Woman found guilty in 1996 killing of ex-husband

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TUCSON, Ariz. (AP) - After spending years abroad living a lavish lifestyle across Europe, a once-prominent socialite has been convicted in the 1996 car bomb killing of her ex-husband in southern Arizona.

Pamela Phillips was convicted Tuesday of first-degree murder and conspiracy to commit murder after less than three days of deliberations that began last week. She faces life in prison at her May 22 sentencing hearing.

Phillips, 56, can’t receive the death penalty because of her extradition from Austria, which has a treaty with the U.S. that won’t allow anyone to be extradited for prosecution if they face capital punishment.

Phillips shook her head after the verdict was read in Pima County Superior Court. Her attorneys said they will file an appeal.

“We have now two people who are going to be serving imprisonment for something they didn’t do,” defense lawyer Paul Eckerstrom told KGUN-TV, referring to Phillips and convicted hit man Ronald Young. “They’re innocent.”

But prosecutor Nicol Green said Phillips‘ head shaking after the verdict “went right along with the reasons she felt that she could do this and get away with it.”

During the trial that began in February, Phillips‘ lawyers told jurors their client had nothing to gain from the death of businessman Gary Triano and that she was the victim of overzealous authorities who failed to follow other leads. They said Phillips was already a successful real estate broker with her own money, and suggested that Triano had numerous other enemies.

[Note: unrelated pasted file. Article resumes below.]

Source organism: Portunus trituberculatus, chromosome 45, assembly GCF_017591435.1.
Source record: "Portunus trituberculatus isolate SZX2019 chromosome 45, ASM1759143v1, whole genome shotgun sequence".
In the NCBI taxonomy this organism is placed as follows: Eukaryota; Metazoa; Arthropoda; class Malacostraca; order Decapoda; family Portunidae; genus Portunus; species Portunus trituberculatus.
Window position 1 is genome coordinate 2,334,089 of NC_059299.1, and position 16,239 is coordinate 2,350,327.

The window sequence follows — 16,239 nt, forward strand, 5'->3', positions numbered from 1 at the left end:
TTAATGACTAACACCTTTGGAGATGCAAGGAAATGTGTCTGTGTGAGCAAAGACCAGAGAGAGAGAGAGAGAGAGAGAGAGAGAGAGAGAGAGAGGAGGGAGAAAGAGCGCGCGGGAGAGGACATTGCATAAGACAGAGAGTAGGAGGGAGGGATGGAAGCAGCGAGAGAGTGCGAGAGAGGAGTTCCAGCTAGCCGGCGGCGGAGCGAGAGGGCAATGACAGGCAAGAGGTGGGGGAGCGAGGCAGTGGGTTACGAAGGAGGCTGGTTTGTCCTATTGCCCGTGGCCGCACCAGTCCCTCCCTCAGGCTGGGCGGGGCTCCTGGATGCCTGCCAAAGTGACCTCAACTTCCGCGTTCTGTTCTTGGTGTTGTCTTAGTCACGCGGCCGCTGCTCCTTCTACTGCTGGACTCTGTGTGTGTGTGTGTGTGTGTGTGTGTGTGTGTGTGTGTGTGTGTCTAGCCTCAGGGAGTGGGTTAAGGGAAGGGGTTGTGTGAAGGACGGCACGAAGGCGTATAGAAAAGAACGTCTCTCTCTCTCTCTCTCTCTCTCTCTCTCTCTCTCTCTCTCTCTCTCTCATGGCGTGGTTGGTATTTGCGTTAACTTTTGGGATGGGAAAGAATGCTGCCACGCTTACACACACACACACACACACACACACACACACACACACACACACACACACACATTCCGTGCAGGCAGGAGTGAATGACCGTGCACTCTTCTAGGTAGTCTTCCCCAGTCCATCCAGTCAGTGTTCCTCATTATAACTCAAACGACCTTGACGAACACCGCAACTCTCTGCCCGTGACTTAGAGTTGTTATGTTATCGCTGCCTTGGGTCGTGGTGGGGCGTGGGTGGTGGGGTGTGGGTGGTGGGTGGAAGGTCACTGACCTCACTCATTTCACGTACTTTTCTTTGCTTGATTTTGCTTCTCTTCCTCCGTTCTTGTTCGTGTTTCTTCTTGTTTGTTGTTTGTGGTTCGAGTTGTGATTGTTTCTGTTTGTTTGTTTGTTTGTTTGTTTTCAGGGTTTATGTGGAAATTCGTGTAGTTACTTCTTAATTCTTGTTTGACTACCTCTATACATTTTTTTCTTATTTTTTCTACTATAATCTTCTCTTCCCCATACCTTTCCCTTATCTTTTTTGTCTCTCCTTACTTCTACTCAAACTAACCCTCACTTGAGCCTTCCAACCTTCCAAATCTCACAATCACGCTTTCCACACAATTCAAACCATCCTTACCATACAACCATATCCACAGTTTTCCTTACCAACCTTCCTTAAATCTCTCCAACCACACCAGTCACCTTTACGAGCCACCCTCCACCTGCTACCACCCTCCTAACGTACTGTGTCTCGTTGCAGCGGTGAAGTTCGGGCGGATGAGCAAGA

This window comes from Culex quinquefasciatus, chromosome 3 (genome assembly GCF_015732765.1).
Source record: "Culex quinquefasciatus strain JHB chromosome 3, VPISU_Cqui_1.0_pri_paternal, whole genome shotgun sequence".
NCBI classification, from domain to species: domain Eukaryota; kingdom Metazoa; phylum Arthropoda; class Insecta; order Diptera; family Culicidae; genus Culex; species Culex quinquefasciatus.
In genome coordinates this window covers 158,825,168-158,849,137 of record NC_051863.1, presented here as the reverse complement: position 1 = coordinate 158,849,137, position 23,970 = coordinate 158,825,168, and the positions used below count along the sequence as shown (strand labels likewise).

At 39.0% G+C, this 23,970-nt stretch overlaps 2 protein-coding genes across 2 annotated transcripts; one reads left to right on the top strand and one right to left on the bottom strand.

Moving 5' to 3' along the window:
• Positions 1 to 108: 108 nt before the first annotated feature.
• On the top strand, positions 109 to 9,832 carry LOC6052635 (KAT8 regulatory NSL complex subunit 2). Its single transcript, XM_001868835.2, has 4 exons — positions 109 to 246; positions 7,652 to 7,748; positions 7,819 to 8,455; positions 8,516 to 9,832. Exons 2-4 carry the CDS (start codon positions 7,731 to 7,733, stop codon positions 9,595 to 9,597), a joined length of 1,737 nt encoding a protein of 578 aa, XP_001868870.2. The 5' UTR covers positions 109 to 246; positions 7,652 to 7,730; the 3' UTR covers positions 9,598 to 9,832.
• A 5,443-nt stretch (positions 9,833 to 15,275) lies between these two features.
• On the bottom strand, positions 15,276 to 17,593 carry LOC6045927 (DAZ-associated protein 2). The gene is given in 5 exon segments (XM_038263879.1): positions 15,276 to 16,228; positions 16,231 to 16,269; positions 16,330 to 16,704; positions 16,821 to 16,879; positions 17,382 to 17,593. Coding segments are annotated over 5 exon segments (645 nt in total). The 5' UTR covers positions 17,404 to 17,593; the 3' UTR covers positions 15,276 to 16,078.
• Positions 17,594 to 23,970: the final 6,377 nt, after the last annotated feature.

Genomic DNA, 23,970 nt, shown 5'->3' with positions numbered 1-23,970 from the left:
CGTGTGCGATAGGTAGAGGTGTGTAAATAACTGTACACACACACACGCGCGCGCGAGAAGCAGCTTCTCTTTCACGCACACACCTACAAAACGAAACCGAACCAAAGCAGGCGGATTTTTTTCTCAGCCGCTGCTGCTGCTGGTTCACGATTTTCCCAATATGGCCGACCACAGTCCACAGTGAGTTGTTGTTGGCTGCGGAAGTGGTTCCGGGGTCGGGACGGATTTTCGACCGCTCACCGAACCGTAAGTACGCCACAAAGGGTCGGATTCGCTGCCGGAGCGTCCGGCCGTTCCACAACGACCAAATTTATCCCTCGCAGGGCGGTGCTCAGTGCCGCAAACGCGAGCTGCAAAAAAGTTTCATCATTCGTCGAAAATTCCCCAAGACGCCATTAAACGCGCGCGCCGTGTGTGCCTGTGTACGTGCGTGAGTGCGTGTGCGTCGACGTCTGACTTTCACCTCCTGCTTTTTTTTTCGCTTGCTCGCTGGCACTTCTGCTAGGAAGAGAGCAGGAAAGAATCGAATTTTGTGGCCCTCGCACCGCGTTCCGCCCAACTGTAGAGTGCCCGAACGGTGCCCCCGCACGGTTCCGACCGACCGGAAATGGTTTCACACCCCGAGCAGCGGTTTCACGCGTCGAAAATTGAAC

But prosecutors described Phillips as a gold digger who hired a former boyfriend to kill Triano to collect on a $2 million life insurance policy so she could maintain her extravagant taste for the good life.

It’s been nearly two decades since Triano died when his car exploded as he was leaving a Tucson-area country club after playing golf. Authorities said Phillips paid Young $400,000 to carry out the hit.

Young, who was Phillips‘ ex-boyfriend, was convicted in 2010 and sentenced to two life terms in prison, but jurors weren’t allowed to consider his case while determining Phillips‘ fate.

Prosecutors presented a portrait of a woman who grew accustomed to the high life and found herself struggling financially with an easy $2 million way out.

The state’s case against her hinged largely on the purported secret arrangement between Phillips and Young, whom the defendant dated while working as a real estate broker in Aspen, Colo., after she divorced Triano.

While Phillips claimed she had paid Young the $400,000 for assistance with business ventures and financial planning, prosecutors argued the money was clearly payment for the hit.

Triano was a developer who made millions investing in Indian bingo halls and slot-machine parlors in Arizona and California before Congress authorized tribes to open full-blown casinos. But after the real estate market declined and he lost control of his gambling interests, Triano went broke.

That’s around the time Phillips filed for divorce, prosecutors said.

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